Thursday, December 29, 2011

1420.txt

cc: ckfollandatXYZxyzo.gov.uk, imacadam@meto.gov.uk, p.jonesatXYZxyz.ac.uk, makis@giss.nasa.gov
date: Fri, 07 May 1999 10:30:21 -0400
from: James Hansen <jhansenatXYZxyzs.nasa.gov>
subject: Re: Temperatures
to: D Parker <deparkeratXYZxyzo.gov.uk>

Hi, David,

I don't think that Antarctic is the principal source of differences. When
we compare only the common areas it doesn't really come into play. There
are areas in Mexico and Northern Africa that seem to contribute more to the
differences. Makiko will put the plots that you requested at
http://giss.nasa.gov/~cdmss/Parker

Regards, Jim


At 05:35 PM 5/5/99 +0100, D Parker wrote:
>To Jim Hansen jhansenatXYZxyzs.nasa.gov
> (& copies to Chris Folland, Ian Macadam, Phil Jones)
>Jim
>
>Thanks for the mailed illustrations comparing your surface temperature data
>set with Phil Jones's.
>
>We are trying to understand the cooling of your data relative to Phil Jones's
>in the Southern Hemisphere during the 1990s (Table 1 below) in the annual
>series you sent to Ian Macadam. Plots of these were shown at the IPCC meeting
>in Asheville in March and showed the same relative cooling, but Figure 2 of
>your mailed illustrations does not show it. I note that the comparison in
>Figure 2 was made over the common area. If you use all available grids, do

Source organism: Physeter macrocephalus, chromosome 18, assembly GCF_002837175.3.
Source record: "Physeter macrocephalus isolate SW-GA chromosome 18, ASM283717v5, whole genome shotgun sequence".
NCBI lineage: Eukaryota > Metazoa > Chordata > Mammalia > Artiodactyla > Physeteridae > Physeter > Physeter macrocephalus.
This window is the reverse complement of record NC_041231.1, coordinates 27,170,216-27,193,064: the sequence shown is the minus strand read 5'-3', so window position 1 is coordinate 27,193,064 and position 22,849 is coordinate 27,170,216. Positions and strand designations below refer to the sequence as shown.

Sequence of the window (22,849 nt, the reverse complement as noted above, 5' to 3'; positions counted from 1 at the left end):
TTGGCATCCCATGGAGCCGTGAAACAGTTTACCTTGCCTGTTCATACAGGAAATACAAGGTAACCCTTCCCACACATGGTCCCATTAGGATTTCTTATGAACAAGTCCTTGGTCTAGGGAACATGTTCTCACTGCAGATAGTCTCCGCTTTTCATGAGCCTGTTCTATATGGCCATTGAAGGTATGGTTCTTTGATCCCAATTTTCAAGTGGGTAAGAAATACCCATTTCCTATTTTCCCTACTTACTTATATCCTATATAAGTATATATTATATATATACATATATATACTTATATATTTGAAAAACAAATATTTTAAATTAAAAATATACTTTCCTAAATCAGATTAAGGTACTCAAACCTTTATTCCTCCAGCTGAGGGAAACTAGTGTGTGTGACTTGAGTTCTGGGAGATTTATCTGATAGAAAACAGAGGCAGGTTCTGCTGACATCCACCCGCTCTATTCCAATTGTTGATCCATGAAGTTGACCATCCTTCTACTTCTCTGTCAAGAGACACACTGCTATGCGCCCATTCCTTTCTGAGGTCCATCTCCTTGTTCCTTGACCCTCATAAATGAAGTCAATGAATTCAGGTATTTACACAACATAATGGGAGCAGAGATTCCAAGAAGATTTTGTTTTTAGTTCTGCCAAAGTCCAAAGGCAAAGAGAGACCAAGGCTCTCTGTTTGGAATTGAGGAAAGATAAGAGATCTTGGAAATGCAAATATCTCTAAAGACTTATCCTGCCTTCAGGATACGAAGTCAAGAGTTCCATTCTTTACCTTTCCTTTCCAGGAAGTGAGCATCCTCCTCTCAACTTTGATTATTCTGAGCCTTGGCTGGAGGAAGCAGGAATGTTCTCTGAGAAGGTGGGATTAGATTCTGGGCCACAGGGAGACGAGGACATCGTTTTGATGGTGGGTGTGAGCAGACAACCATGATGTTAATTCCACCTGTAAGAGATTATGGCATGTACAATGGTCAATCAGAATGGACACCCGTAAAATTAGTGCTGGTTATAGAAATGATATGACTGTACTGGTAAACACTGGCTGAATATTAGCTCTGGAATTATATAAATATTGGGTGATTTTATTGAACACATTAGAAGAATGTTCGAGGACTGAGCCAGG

>you get the relative cooling in the GISS dataset? I expect you will, because
>I have been perusing your web site and have noted that most recent years are
>cold over Antarctica in your dataset. This could be the focus of the problem,
>as your stations (with 1200km influence) will have more weight than Phil's
>unless you use common grids.
>
>As an aside, recent cooling over Antarctica could be partly forced by ozone
>losses, though I note that the cooling is strongest in March-May, not in
>Sept-Nov when the ozone hole occurs. If Antarctica cools, there will be
>consequences for Southern Hemisphere atmospheric circulation patterns,
>conceivably even contributing to the recent cooling of marine air temperature
>relative to sea surface temperature.
>
>To help further, can you provide annual maps, 1989 through 1998, of Jones
>(land), GISS (stations, 1200 km) and Jones minus GISS in the format of Figure
>3 of your mailed illustrations? Web or ftp access would be better than
paper,
>if possible.
>
>Thanks and regards
>
>David 5 May 1999
>
> *****************************************************
>
>Table 1. Annual Southern Hemisphere Anomalies (deg C) Relative to 1961-1990
>
> GISS Jones
>
> 1990 0.250 0.30
> 1991 0.265 0.32
> 1992 0.023 0.14
> 1993 -0.027 0.24
> 1994 0.033 0.35
> 1995 0.069 0.37
> 1996 0.191 0.23
> 1997 0.033 0.34
> 1998 0.317 0.60
>
>
> *****************************************************
>
>
>
> David E Parker
> Room H001
> Hadley Centre for Climate Prediction and Research
> Meteorological Office
> London Road
> BRACKNELL
> Berkshire
> RG12 2SY
> UNITED KINGDOM
>
>
> Tel +44-1344-856649
> Fax +44-1344-854898
>
> email deparkeratXYZxyzo.gov.uk
>
>


James Hansen
NASA Goddard Institute for Space Studies
2880 Broadway, New York, NY 10025
e-mail jhansenatXYZxyzs.nasa.gov
212-678-5500 fax (678-5622)

No comments:

Post a Comment